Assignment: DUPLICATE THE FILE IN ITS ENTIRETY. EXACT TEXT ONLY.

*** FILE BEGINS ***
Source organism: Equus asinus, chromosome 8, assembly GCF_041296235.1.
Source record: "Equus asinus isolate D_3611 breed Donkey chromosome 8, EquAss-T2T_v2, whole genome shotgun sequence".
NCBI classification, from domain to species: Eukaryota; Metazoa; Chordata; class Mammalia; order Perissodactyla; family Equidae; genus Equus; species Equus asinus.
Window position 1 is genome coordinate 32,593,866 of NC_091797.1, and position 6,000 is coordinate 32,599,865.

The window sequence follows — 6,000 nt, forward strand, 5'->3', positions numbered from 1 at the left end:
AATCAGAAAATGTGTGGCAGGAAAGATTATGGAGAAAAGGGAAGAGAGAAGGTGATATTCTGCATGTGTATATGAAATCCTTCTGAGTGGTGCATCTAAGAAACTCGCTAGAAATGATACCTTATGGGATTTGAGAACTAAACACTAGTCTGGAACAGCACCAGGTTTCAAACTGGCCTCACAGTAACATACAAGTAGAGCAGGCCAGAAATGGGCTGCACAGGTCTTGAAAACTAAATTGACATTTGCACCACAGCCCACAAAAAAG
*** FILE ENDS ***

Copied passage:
Source organism: Equus asinus, chromosome 8, assembly GCF_041296235.1.
Source record: "Equus asinus isolate D_3611 breed Donkey chromosome 8, EquAss-T2T_v2, whole genome shotgun sequence".
NCBI classification, from domain to species: Eukaryota; Metazoa; Chordata; class Mammalia; order Perissodactyla; family Equidae; genus Equus; species Equus asinus.
Window position 1 is genome coordinate 32,593,866 of NC_091797.1, and position 6,000 is coordinate 32,599,865.

The window sequence follows — 6,000 nt, forward strand, 5'->3', positions numbered from 1 at the left end:
AATCAGAAAATGTGTGGCAGGAAAGATTATGGAGAAAAGGGAAGAGAGAAGGTGATATTCTGCATGTGTATATGAAATCCTTCTGAGTGGTGCATCTAAGAAACTCGCTAGAAATGATACCTTATGGGATTTGAGAACTAAACACTAGTCTGGAACAGCACCAGGTTTCAAACTGGCCTCACAGTAACATACAAGTAGAGCAGGCCAGAAATGGGCTGCACAGGTCTTGAAAACTAAATTGACATTTGCACCACAGCCCACAAAAAAG